COMP SCI 639: Foundations of Data Science (Spring 2022)
Instructor: Jelena Diakonikolas
Email: jelena at cs dot wisc dot edu
Office hours: Tuesday and Thursday after class (4-5pm), or by appointment. In person, subject to local health guidelines.
Communication policy: I try to respond to all emails, but during the semester my email load may become too high, in which case I may miss responding to some emails. If your question is urgent and I do not respond promptly, please send me a reminder. For all non-urgent class-related questions, please use the class Piazza (accessible from Canvas) and/or one of the office hours slots.
Teaching Assistants: Cheuk Yin (Eric) Lin and Xufeng Cai
Email: clin353 at wisc dot edu, xcai74 at wisc dot edu
Office hours: Monday 9-11am (Xufeng) and Wednesday 3-5pm (Eric)
This class meets on Tuesdays and Thursdays in CS 1221, 2.30-3-45pm (75 min). Optional and supplementary discussion sessions are held by the TAs on Fridays 2.30-3.45pm in CS 1325.
General Course Information
Most of the class is theoretical and assumes mathematical maturity: you need to be comfortable with reading, understanding, and writing proofs. Courses in linear algebra and probability and statistics as well as a proof-based theoretical course (or instructor permission) are required.
Some of the homework problems will require coding in Python, and basic knowledge of Python is expected.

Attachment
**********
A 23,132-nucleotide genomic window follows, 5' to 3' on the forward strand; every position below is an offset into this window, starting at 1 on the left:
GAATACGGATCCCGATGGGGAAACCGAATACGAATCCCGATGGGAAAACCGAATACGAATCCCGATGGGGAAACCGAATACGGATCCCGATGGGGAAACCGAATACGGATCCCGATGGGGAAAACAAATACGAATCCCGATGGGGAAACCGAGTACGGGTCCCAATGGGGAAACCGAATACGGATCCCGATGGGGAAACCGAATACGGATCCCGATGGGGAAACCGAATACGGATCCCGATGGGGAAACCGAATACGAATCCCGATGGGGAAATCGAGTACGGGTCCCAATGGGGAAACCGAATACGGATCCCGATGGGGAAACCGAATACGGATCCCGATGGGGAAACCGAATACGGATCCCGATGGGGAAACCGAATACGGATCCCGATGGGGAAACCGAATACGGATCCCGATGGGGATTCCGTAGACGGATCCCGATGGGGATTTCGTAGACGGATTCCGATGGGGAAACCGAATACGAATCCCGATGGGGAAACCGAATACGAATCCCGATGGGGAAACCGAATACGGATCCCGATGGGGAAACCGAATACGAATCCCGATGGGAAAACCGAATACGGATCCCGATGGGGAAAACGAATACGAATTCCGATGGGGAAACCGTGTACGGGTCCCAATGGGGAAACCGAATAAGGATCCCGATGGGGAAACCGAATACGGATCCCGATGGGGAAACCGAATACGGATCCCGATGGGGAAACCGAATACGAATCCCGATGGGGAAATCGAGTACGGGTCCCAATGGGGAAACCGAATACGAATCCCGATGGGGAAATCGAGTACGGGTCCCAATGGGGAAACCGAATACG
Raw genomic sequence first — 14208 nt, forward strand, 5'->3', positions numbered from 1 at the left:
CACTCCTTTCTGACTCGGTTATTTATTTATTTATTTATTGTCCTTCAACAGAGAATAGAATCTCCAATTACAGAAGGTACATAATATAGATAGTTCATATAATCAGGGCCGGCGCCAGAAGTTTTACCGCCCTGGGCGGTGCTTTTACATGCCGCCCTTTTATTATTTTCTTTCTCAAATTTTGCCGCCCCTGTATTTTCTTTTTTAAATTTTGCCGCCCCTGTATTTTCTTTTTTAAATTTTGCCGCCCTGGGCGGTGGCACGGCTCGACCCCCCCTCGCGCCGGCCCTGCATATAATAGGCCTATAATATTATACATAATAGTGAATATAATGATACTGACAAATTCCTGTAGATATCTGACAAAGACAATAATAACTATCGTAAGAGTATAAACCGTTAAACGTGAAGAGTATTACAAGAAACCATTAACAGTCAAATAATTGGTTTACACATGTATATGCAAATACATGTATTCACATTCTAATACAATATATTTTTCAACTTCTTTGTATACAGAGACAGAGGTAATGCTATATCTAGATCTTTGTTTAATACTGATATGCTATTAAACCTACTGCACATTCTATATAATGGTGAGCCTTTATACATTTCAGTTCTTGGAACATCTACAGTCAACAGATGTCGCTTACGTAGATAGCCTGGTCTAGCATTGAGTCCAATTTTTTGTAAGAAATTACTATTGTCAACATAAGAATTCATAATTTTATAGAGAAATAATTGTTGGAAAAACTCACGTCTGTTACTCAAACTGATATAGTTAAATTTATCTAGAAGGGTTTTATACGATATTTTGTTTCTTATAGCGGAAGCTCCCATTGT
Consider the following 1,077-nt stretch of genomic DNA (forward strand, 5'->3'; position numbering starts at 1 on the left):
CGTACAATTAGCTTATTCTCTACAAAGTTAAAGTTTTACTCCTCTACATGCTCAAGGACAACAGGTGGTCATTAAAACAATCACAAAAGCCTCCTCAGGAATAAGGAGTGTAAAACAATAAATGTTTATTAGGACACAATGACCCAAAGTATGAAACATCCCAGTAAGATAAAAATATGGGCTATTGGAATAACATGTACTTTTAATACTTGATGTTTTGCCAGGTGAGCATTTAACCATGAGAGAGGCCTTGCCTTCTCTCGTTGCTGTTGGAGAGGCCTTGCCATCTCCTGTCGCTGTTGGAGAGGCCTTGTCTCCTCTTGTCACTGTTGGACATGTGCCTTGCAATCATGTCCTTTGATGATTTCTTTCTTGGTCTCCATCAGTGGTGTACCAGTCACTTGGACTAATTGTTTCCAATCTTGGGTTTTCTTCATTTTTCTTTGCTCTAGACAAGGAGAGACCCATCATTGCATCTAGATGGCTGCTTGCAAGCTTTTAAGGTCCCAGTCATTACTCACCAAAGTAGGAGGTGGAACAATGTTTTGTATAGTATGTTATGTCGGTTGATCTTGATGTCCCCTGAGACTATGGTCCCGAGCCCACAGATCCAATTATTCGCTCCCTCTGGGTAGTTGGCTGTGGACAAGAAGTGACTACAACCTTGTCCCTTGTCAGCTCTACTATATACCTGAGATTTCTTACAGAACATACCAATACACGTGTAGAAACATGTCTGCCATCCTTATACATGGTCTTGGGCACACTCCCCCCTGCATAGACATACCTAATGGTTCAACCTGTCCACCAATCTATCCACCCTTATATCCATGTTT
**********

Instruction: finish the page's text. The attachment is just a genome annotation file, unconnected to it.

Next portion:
There is no required textbook for this course.
Lecture notes for each of the lectures, as well as additional readings are provided on the course Canvas page.
This class focuses on theoretical foundations of data science. While we will cover some applications and examples in Python, this class is not an applied, coding-based class.
This is a tentative list of topics that will be covered in class. Most of the topics listed here will be covered, and some other topics may be added.
- Probabilistic foundations of learning: Gaussian random variables, Central Limit Theorem, concentration inequalities.
- Applications of concentration inequalities in learning theory: approximating population loss by the empirical loss.
- Select topics in statistical inference: hypothesis testing, p values, A/B testing, permutation testing, bootstrap, causal inference.
- Select topics in statistical learning: linear regression and classification.
- Select topics in optimization: gradient descent, stochastic gradient descent, variance reduction.
- Select topics in online learning: learning from experts, mutliplicative weights update.
All grades will be posted on Canvas. The information provided here is tentative and is subject to change.
Homework: There will be 5-6 homework assignments, accounting for ~50% of the grade. You may discuss problems with other students, but you need to declare it on your homework submission. Any discussion can be verbal only: you are required to work out and write the solutions on your own. Submitting someone else's work as your own constitutes academic misconduct. Academic honesty is taken very seriously in this class, and any breach of it will be treated according to the University Policy.
Homework assignments and solutions will be posted on Canvas.
Midterm: Date and Time: TBD. Held in person, in class. Accounts for ~20% of the grade.
Project: Done in pairs. Can be one of the following: (i) a lecture on a data science topic that we did not cover in class, (ii) literature review of a specific data science topic, or (iii) a deep dive on a research question in data science. Accounts for ~30% of the grade.
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The University of Wisconsin-Madison fulfills its public mission by creating a welcoming and inclusive community for people from every background – people who as students, faculty, and staff serve Wisconsin and the world. [link]